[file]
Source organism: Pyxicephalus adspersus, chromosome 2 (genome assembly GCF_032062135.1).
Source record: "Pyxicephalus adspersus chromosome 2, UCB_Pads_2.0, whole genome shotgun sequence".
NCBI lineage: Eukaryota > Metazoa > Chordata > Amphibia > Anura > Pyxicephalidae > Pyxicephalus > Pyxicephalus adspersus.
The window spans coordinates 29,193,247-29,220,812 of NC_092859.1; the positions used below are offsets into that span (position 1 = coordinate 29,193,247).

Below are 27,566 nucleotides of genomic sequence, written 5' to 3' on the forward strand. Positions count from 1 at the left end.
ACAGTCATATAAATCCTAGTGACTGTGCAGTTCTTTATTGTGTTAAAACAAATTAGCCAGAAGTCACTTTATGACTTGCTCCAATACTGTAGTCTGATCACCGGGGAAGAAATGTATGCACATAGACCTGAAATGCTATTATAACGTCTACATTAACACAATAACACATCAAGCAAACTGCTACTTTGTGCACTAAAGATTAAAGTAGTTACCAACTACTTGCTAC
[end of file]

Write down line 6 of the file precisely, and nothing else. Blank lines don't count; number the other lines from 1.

ACAGTCATATAAATCCTAGTGACTGTGCAGTTCTTTATTGTGTTAAAACAAATTAGCCAGAAGTCACTTTATGACTTGCTCCAATACTGTAGTCTGATCACCGGGGAAGAAATGTATGCACATAGACCTGAAATGCTATTATAACGTCTACATTAACACAATAACACATCAAGCAAACTGCTACTTTGTGCACTAAAGATTAAAGTAGTTACCAACTACTTGCTAC